Korean J Med Hist.  2019 Dec;28(3):787-820. 10.13081/kjmh.2019.28.787.

Towards Modern Depressive Disorder: Professional Understanding of Depression in Interwar Britain

  • 1Lecturer, Department of Western History, Seoul National University, Korea. hjeanhwang@naver.com


This article examines the way in which British psychiatrists defined, categorized, and applied depression in the period between the two World Wars. To analyze the professional understanding and application of the notion, various expert literatures will be analyzed, such as textbooks, medical journals, and medical documents kept in daily practice. Through the analysis, this article suggests that in the interwar decades, the status of depression as a distinct mental disorder was far from established in terms of its definition, terminology, and classification, although the disorder had already become the most prevalent mental illness by the turn of the century. Also, this article argues that the early twentieth century should be recognized as a part of the long evolution through which depression achieves its modernity, beginning in the early twentieth century and ending in the post-war era. Such findings about a specific psychiatric diagnosis can be applied to the explanation of contemporary psychiatry. At least before the Second World War, British psychiatry had not yet entered into its modern phase and was still under the strong influence of the Victorian medical tradition. Thus, this article claims that in order to understand British psychiatry and its characteristics against this historical background, continuity should be stressed rather than modernity.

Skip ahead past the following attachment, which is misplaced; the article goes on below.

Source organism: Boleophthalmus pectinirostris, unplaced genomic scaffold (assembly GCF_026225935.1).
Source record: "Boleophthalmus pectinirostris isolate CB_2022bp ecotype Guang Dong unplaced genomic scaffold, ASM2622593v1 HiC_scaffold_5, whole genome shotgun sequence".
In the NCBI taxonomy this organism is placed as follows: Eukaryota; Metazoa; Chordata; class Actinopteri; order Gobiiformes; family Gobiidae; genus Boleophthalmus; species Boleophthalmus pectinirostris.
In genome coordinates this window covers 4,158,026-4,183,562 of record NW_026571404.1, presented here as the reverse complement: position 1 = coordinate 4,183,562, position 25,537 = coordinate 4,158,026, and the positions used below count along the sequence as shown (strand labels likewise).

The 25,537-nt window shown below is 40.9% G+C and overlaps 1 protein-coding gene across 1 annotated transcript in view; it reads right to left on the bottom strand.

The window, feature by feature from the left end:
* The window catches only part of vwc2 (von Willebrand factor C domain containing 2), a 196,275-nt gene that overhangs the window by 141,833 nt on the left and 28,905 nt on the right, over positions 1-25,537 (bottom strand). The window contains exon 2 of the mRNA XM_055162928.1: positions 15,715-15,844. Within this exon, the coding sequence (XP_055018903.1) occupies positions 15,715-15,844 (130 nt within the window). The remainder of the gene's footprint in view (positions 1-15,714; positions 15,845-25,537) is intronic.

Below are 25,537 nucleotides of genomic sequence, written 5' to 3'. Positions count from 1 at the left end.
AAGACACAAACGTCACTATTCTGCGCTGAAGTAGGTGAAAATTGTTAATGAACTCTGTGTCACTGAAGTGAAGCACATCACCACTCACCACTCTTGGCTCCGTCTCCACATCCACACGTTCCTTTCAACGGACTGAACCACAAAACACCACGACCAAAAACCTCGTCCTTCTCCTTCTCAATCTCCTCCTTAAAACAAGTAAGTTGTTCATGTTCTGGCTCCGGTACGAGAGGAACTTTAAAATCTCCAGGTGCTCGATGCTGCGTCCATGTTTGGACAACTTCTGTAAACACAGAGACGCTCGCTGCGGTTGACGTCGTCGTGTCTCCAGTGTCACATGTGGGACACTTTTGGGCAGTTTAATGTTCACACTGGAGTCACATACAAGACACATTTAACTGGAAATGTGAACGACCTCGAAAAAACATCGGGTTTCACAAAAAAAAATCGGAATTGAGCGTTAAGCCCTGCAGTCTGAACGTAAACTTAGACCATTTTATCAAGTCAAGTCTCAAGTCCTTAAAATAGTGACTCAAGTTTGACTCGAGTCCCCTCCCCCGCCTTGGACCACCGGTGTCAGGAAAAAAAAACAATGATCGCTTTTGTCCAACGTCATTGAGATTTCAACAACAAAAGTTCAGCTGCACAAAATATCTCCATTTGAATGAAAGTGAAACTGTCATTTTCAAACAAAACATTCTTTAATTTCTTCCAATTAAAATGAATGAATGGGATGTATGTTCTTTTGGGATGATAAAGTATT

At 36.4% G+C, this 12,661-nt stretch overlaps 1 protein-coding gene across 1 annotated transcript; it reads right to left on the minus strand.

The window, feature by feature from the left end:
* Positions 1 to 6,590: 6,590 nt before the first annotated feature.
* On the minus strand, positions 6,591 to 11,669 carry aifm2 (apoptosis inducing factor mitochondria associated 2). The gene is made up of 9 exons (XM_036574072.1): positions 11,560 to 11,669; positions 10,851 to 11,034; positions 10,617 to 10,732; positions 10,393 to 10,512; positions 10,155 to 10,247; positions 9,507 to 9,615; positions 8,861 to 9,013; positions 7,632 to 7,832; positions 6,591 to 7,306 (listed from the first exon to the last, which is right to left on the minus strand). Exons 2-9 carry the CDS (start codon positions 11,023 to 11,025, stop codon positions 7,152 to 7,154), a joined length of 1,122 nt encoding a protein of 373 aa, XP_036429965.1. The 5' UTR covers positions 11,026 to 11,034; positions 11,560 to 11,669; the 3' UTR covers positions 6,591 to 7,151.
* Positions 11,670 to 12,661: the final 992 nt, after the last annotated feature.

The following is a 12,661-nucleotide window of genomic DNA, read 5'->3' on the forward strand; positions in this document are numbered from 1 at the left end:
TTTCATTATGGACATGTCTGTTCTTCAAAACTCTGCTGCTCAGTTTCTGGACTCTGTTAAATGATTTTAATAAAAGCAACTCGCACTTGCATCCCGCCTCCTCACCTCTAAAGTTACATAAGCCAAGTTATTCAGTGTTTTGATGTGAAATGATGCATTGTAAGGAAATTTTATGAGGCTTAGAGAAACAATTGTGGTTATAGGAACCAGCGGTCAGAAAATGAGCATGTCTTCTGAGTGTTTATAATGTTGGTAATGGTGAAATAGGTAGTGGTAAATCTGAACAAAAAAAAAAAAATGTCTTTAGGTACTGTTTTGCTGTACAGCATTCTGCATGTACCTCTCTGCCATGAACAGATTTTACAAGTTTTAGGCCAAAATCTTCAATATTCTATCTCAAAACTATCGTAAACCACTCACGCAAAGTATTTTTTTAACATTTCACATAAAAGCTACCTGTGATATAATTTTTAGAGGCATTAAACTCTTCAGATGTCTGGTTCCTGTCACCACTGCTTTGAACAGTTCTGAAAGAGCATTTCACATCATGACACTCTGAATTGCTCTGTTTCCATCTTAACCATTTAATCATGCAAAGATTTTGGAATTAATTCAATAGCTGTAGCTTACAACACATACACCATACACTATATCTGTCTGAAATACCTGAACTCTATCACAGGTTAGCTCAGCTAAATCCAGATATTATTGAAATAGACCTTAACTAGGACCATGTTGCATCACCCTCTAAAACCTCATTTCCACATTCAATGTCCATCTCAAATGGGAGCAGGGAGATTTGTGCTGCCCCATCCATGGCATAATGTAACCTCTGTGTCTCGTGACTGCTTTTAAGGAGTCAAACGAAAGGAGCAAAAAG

depression; depressive disorder; melancholia; Emil Kraepelin; British psychiatry; interwar psychiatry; the Great British Debate

MeSH Terms

Depressive Disorder*
Mental Disorders
World War II
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